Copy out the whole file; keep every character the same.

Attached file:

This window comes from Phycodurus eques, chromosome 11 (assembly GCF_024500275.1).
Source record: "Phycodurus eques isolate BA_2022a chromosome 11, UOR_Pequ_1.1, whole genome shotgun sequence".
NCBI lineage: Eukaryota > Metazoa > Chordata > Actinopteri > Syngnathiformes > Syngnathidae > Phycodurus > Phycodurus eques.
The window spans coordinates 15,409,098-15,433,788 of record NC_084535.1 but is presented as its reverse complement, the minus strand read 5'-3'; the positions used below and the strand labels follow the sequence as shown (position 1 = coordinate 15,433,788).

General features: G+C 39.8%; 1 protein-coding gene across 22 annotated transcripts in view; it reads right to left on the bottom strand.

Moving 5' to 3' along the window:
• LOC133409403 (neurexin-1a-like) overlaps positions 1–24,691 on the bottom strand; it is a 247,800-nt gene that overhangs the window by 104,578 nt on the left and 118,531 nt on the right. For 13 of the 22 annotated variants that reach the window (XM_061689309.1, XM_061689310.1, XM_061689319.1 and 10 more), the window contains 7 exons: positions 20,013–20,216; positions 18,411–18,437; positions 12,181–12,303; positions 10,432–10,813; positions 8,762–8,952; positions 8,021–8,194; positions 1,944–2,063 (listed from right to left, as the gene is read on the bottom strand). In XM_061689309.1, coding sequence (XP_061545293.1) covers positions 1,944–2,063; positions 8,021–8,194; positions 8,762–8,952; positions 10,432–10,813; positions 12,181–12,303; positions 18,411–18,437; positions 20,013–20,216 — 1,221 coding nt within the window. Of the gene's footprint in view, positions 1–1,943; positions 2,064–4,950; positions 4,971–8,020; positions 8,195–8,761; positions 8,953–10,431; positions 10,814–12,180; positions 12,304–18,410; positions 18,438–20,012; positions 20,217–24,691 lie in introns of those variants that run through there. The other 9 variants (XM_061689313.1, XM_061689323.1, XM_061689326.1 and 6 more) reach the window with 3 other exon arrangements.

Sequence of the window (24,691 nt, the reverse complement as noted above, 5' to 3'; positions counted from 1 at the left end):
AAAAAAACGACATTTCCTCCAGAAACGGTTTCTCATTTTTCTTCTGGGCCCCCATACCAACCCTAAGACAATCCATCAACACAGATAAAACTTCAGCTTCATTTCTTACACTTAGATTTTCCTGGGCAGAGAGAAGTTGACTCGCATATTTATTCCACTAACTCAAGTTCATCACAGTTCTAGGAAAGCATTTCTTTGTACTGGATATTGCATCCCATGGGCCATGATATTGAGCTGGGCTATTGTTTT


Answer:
This window comes from Phycodurus eques, chromosome 11 (assembly GCF_024500275.1).
Source record: "Phycodurus eques isolate BA_2022a chromosome 11, UOR_Pequ_1.1, whole genome shotgun sequence".
NCBI lineage: Eukaryota > Metazoa > Chordata > Actinopteri > Syngnathiformes > Syngnathidae > Phycodurus > Phycodurus eques.
The window spans coordinates 15,409,098-15,433,788 of record NC_084535.1 but is presented as its reverse complement, the minus strand read 5'-3'; the positions used below and the strand labels follow the sequence as shown (position 1 = coordinate 15,433,788).

General features: G+C 39.8%; 1 protein-coding gene across 22 annotated transcripts in view; it reads right to left on the bottom strand.

Moving 5' to 3' along the window:
• LOC133409403 (neurexin-1a-like) overlaps positions 1–24,691 on the bottom strand; it is a 247,800-nt gene that overhangs the window by 104,578 nt on the left and 118,531 nt on the right. For 13 of the 22 annotated variants that reach the window (XM_061689309.1, XM_061689310.1, XM_061689319.1 and 10 more), the window contains 7 exons: positions 20,013–20,216; positions 18,411–18,437; positions 12,181–12,303; positions 10,432–10,813; positions 8,762–8,952; positions 8,021–8,194; positions 1,944–2,063 (listed from right to left, as the gene is read on the bottom strand). In XM_061689309.1, coding sequence (XP_061545293.1) covers positions 1,944–2,063; positions 8,021–8,194; positions 8,762–8,952; positions 10,432–10,813; positions 12,181–12,303; positions 18,411–18,437; positions 20,013–20,216 — 1,221 coding nt within the window. Of the gene's footprint in view, positions 1–1,943; positions 2,064–4,950; positions 4,971–8,020; positions 8,195–8,761; positions 8,953–10,431; positions 10,814–12,180; positions 12,304–18,410; positions 18,438–20,012; positions 20,217–24,691 lie in introns of those variants that run through there. The other 9 variants (XM_061689313.1, XM_061689323.1, XM_061689326.1 and 6 more) reach the window with 3 other exon arrangements.

Sequence of the window (24,691 nt, the reverse complement as noted above, 5' to 3'; positions counted from 1 at the left end):
AAAAAAACGACATTTCCTCCAGAAACGGTTTCTCATTTTTCTTCTGGGCCCCCATACCAACCCTAAGACAATCCATCAACACAGATAAAACTTCAGCTTCATTTCTTACACTTAGATTTTCCTGGGCAGAGAGAAGTTGACTCGCATATTTATTCCACTAACTCAAGTTCATCACAGTTCTAGGAAAGCATTTCTTTGTACTGGATATTGCATCCCATGGGCCATGATATTGAGCTGGGCTATTGTTTT